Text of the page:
Thesis

California Supreme Court decides to eliminate redevelopment agencies. Now what?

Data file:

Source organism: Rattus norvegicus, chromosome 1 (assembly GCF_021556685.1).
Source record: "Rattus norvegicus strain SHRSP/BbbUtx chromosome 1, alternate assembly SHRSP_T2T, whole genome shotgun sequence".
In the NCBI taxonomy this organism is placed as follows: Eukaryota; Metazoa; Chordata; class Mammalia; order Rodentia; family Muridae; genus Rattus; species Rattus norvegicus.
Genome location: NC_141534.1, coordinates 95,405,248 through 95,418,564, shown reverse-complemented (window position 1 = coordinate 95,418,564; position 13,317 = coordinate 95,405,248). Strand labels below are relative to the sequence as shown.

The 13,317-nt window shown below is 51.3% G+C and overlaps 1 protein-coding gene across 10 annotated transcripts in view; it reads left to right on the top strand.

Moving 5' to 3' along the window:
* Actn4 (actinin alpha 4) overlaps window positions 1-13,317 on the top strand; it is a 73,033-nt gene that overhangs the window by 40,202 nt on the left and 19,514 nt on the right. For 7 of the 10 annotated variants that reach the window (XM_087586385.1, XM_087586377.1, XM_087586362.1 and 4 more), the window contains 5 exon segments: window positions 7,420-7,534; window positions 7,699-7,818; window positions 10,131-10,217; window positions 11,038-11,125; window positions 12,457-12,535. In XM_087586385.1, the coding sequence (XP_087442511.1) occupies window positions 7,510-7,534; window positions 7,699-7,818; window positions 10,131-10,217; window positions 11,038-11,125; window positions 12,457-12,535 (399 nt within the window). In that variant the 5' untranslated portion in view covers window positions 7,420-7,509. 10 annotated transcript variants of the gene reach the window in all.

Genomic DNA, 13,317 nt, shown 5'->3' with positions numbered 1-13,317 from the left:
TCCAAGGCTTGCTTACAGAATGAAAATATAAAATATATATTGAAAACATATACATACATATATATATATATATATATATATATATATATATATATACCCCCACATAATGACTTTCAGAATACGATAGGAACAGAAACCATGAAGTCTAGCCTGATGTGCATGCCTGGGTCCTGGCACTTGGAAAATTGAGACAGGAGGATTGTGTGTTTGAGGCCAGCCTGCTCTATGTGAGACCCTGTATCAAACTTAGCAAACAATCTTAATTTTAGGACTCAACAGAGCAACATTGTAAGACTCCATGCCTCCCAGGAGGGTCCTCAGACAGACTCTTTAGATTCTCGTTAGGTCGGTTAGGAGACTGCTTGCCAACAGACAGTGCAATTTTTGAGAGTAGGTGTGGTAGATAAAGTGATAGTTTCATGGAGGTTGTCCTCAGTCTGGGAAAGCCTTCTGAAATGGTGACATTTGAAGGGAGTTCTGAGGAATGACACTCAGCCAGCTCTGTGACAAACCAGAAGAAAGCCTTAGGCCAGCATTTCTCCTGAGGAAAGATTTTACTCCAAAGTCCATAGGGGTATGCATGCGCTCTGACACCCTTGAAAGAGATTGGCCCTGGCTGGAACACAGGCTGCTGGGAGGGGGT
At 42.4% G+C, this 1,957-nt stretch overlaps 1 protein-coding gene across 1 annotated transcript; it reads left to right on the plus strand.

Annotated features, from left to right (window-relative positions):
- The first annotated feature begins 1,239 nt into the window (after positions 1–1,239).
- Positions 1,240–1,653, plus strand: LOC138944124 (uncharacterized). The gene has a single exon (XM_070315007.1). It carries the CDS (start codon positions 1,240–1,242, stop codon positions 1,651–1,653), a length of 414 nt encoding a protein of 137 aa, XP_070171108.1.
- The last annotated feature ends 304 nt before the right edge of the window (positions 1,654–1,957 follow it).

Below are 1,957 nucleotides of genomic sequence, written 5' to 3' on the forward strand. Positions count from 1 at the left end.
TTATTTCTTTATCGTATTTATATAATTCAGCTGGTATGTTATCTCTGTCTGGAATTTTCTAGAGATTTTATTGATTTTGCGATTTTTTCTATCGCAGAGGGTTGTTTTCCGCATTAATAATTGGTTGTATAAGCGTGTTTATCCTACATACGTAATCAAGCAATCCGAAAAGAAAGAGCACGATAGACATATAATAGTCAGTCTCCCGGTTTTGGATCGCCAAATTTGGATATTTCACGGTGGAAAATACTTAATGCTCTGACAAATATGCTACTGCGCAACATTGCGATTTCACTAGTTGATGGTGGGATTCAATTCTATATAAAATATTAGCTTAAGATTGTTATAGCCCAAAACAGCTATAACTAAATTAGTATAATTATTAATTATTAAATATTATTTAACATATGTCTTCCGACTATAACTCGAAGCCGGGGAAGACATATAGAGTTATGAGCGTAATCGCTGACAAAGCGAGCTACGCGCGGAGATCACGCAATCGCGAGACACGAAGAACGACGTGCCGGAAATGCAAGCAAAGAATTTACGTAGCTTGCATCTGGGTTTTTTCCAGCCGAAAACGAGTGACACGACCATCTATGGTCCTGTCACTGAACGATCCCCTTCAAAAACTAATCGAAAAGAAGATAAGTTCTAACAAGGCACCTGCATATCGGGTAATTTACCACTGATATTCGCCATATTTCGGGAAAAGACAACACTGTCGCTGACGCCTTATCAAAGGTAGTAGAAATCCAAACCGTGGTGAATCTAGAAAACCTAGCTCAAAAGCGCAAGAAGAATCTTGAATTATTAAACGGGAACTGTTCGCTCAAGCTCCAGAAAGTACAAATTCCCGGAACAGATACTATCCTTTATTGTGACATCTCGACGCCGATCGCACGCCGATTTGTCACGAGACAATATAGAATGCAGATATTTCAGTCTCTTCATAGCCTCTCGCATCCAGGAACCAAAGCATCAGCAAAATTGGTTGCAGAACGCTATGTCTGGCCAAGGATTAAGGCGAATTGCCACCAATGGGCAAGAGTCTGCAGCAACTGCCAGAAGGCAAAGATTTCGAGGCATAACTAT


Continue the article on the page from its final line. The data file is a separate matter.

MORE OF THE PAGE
This project consists of a study of the Redevelopment Agencies (RDAs) throughout California and the most recent actions from the Supreme Court shutting down more than 400 RDAs. Prior to the dissolution, RDAs “received over $5 billion in property tax revenues annually and had tens of billions of dollars of outstanding bonds, contracts, and loans.” (O’Malley, 3) Due to the most recent ruling by the California Supreme Court, approximately 400 RDAs has been eliminated, leaving many questions unanswered. The purpose of RDAs was to promote local economic development in blighted urban areas. Redevelopment activities create jobs and expand businesses opportunities, provide housing for families most in need, and help reduce crime. However, many state audits throughout California concluded cities were not spending the RDAs funds correctly. On December 29, 2011, the Supreme Court upheld its decision in the California Redevelopment Association v. Ann Matosantos case, finding Assembly Bill X1 26 (AB X1 26). This meant RDAs throughout California had to “…freeze any new debt, loans, grants or acquiring any new assets or new contracts.” (O’Malley, 9) The primary role of the successor agency is to make sure payments and any pending obligations with projects must be paid. An “Oversight Board” consist of seven members to assist as the successor agency. With the elimination of the redevelopment agencies leaves many worries for cities to see growth and job increases without the assistances of the state.

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